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10/20/2017 1:01:18 AM
9/22/2017 12:11:25 AM
Posted: 8/14/2005 7:11:53 PM EDT
Okay is incendiary ammunition legal to make or posess?
If so does anyone know how to make it?
Thanks
Link Posted: 8/14/2005 7:41:50 PM EDT
I posted what is below in this thread-->www.ar15.com/forums/topic.html?b=1&f=5&t=373807

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Originally Posted By rssc:
sorry I clarified the first post... I'm curious what they use to make them burn? is it a powder that's embedded in the tip of the bullet?



I have had a difficult time obtaining information on this topic. The best source is Dr. Herbert Ellern's book Military and Civilian Pyrotechnics (ISBN: 0820603643) available from Barnes and Noble, and his references including U.S. patents on the subject:



It's a little pricey but I'm sure you could get it through inter-library loan.

The first incendiary bullets were developed for destroying hydrogen-filled zeppelins:


A relatively cool-burning incendiary is white phosphorus . . . Phosphorus by itself is a poor incendiary, effective only against easily ignited objects. Thus the first air attacks in WWI by hydrogen-filled dirigibles (zeppelins) were soon abandoned because phosphorus-filled bullets spelled death to lighter-than-air craft.
p.218

The bullets were .50cal and filled through their base with white phosphorus. The smokeless powder would ignite the phosphorus which burns with a yellow flame and produces white clouds of P2O5 thus leaving a nice smoke trail behind the bullet. It was only good for igniting hydrogen, or gasoline-filled fuel tanks. Subsequent .50cal incendiary bullets use a modified tracer compressed powder mixture consisting of magnesium powder (fuel), strontium/barium nitrate/potassium perchlorate (oxidizer), binder, etc.

Ellern wrote this about available info:


Very little can be found in the quoted manuals and other publications about incendiary projectiles. Naval Airborne Ordnance speaks of 20-mm aircraft ammunition with incendiary or high explosive and incendiary filling for use against other aircraft.


There is some discussion of pyrophoric alloys:


Zirconium/lead alloys in a wide range of proportions spark or catch fire on impact and have been proposed for use as impact igniters for incendiary bullets, or as tracers tha mark the impact of a projectile by the light effect. . . . Alloys of either cerium or zirconium with soft metals such as lead or tin have been described as prodigious spark producers.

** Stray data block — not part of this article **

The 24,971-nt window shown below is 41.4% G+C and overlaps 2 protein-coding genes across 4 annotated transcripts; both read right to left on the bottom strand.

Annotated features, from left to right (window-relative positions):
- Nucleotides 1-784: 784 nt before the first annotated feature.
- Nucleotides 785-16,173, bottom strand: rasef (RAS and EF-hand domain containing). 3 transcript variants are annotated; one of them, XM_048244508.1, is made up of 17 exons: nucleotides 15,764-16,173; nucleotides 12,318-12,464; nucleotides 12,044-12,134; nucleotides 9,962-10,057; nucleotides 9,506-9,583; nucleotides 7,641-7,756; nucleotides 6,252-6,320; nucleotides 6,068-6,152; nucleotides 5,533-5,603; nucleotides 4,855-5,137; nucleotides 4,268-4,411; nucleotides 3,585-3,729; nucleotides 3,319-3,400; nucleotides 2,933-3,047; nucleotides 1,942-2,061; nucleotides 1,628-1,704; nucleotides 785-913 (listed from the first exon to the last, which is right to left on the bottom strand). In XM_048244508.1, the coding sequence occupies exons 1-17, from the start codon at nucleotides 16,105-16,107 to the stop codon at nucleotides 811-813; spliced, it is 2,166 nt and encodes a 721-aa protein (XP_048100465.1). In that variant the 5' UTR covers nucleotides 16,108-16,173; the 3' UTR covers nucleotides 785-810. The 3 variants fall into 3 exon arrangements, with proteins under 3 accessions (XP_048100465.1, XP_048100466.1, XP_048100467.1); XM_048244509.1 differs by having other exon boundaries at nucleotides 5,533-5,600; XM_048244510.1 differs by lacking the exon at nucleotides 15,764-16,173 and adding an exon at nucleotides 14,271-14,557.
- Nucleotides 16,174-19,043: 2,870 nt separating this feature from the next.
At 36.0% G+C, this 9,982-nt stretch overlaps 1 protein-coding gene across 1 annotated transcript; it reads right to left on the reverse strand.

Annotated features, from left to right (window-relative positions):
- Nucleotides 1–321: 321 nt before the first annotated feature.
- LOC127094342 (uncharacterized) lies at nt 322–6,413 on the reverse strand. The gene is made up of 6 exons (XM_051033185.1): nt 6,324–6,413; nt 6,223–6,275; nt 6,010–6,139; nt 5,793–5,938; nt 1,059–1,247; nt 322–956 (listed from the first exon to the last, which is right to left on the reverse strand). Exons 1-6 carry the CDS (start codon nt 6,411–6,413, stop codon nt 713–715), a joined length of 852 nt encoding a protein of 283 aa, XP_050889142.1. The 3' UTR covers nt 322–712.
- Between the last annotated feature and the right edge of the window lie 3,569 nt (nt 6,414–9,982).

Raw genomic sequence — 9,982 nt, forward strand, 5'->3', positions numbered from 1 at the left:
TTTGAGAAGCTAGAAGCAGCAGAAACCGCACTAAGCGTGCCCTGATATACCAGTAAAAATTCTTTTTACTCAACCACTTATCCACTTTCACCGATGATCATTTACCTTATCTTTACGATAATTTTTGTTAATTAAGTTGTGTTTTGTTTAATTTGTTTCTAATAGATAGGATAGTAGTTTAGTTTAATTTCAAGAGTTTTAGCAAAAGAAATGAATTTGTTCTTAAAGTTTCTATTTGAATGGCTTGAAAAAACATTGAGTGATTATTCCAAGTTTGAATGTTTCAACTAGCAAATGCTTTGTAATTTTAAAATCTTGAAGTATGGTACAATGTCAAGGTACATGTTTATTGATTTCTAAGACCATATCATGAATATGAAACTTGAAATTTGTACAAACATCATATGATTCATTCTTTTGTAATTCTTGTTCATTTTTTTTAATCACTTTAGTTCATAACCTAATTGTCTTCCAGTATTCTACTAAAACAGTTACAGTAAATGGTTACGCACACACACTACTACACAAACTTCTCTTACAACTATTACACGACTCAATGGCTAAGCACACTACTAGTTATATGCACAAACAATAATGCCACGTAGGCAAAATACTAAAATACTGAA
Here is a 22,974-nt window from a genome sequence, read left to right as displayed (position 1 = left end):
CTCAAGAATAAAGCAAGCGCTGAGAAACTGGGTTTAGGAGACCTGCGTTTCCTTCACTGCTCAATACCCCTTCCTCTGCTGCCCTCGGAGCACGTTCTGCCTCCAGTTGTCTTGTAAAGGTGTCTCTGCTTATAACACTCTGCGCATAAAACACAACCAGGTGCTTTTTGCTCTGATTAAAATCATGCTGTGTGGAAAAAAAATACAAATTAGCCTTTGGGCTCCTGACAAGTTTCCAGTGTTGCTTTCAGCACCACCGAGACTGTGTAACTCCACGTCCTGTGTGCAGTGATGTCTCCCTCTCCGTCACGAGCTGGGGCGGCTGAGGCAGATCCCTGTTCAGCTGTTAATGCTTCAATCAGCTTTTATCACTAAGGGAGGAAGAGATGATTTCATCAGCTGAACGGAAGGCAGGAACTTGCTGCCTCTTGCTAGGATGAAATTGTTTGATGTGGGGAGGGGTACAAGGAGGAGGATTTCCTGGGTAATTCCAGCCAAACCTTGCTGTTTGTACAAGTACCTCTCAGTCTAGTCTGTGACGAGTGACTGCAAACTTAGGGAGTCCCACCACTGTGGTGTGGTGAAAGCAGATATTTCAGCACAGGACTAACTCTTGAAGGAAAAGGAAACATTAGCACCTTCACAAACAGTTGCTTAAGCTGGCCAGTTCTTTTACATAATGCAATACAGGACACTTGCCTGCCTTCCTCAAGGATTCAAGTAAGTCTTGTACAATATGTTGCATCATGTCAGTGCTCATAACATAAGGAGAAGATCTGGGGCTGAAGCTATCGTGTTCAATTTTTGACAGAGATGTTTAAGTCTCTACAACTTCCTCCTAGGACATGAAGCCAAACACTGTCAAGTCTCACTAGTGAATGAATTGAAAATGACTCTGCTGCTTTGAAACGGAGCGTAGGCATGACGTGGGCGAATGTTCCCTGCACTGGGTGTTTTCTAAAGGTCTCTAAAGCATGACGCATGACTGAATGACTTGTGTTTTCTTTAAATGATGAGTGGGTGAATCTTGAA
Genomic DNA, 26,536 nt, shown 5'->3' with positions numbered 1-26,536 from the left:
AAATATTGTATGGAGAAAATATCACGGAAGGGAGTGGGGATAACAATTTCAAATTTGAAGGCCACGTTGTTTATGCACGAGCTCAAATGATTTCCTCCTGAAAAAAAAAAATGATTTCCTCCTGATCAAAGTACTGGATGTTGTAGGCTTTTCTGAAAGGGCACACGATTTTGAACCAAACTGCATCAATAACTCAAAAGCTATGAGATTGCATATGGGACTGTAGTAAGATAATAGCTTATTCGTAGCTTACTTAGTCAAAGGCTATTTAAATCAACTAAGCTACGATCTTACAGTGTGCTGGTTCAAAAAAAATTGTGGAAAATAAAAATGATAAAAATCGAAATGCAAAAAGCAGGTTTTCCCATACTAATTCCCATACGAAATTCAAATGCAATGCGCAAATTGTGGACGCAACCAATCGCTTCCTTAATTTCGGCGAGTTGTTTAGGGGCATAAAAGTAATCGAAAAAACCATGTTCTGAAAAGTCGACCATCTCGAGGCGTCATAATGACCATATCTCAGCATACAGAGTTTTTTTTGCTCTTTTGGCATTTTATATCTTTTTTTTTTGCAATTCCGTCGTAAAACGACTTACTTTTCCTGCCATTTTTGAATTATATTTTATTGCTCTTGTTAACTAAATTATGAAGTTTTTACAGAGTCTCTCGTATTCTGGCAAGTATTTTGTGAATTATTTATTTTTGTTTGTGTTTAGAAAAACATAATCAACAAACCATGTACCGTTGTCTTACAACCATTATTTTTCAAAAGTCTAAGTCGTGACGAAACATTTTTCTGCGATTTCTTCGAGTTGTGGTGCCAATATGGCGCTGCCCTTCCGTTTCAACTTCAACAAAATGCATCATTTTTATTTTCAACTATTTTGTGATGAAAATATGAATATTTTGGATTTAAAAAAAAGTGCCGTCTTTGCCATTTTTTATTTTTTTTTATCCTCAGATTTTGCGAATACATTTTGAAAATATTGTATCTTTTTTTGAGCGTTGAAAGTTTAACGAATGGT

p.35

Lighter flints contain misch metal, an alloy of several of the rare earth metals and about 30% iron to make it harder. Cerium metal makes up about 50% of the misch metal alloy. If you hold a lighter flint between tweezer, heat it red hot with a torch and throw it against a hard surface, it will disintegrate into a shower of bright sparks. Don't try it but if you do wear eye protection.




Very hot sparks are also obtained by abrading uranium metal.

p.35

When planes shoot those depleted uranium rounds some of the metal surface is scraped off creating a shower of sparks. The extremely dense uranium penetrates tanks very well and the incendiary effect is a by-product rather than a design feature.

You can try a patent search on the subject and look up the copious references in Ellern's book. Good luck.

ETA: THEY DO NOT AND NEVER HAVE CONTAINED THERMITE! (Before someone says that they contain thermite.)
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To answer your specific questions: Legal to make and to possess in almost all states. I don't think you can in CA. Cheaper to buy for .50BMG and tracers work as well in other calibers (7.62NATO/5.56mm) if you are trying to ignite easily flammable material.
Link Posted: 8/14/2005 8:40:21 PM EDT
tracers are legal
Link Posted: 8/18/2005 8:04:29 AM EDT
[Last Edit: 8/18/2005 8:06:14 AM EDT by WinstonSmith]
Just a note to the very good info above, the first incendiary rounds intended for anti-airship use were apparently in .45 Boxer caliber for use in the outdated Martini rifles. The first common loading though was a mix of Brock and Pomeroy explosive rounds, perhaps mixed with Buckingham incendiaries. The BBC has some interesting info on anti-zeppelin technology at: *LINK* including flaming grapples towed behind and underneath the plane.

I guess if you're crazy enough to take to the air in an open-topped, wood and fabric kite with people shooting at you, towing a flaming hook along behind just isn't that big a deal.

ETA- any info in that source on the Brock or Pomeroy mixtures? I always wondered how they got the delay built into the Brock especially.
Link Posted: 8/18/2005 5:05:43 PM EDT

Originally Posted By WinstonSmith:
I guess if you're crazy enough to take to the air in an open-topped, wood and fabric kite with people shooting at you, towing a flaming hook along behind just isn't that big a deal.

ETA- any info in that source on the Brock or Pomeroy mixtures? I always wondered how they got the delay built into the Brock especially.



Thanks for posting that interesting link.

To answer your question, I think that the delay was likely a rather simple fuze. The delay would be very short, probably on the order of tens of milliseconds to allow the bullet to strike the outer covering and detonate between it and the gas cells of an airship. You would only need to know the approximate velocity of the bullet and the distance between the covering and the gas cells. A fuze consisting of a percussion cap in the nose of the bullet would activate a black powder delay train and then set off the detonator. At least that is what the general technology was of the time (ca. WWI).

I am by no means an expert in this area, but I have poured over a few patents and books over the last 20 years.
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